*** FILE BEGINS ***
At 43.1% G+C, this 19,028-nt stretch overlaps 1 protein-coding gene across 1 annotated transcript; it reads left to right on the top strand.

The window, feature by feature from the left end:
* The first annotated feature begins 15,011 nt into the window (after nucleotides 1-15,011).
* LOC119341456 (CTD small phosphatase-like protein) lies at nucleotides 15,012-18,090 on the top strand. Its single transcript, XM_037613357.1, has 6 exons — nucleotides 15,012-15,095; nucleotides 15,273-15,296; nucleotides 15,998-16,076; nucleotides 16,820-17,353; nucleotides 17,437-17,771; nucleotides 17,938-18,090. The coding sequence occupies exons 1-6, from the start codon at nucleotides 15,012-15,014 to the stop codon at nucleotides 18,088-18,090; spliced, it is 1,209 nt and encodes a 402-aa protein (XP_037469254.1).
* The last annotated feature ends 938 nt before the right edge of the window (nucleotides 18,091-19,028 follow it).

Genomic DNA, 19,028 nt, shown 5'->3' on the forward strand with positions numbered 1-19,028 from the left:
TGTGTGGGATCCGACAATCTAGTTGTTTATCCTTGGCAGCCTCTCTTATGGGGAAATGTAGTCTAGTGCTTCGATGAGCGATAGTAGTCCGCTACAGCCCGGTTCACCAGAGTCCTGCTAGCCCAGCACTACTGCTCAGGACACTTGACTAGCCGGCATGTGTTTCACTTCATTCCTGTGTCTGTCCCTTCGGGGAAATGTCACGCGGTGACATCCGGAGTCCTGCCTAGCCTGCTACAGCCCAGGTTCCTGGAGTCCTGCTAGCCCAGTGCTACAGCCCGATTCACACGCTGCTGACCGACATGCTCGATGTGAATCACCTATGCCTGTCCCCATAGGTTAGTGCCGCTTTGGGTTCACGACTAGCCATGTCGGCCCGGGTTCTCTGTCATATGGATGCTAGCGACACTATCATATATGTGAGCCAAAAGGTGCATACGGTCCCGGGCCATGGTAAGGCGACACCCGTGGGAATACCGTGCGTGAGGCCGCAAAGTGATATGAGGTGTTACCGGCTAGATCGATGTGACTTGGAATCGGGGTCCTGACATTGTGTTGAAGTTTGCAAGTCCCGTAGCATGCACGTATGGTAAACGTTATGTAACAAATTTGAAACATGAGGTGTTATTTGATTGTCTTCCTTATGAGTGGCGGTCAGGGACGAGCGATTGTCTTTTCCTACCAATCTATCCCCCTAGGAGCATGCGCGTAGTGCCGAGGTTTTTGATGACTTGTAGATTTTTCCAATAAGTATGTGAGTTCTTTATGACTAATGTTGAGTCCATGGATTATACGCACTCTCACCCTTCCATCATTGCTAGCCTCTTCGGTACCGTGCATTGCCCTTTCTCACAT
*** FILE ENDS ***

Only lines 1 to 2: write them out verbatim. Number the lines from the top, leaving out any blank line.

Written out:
At 43.1% G+C, this 19,028-nt stretch overlaps 1 protein-coding gene across 1 annotated transcript; it reads left to right on the top strand.

The window, feature by feature from the left end: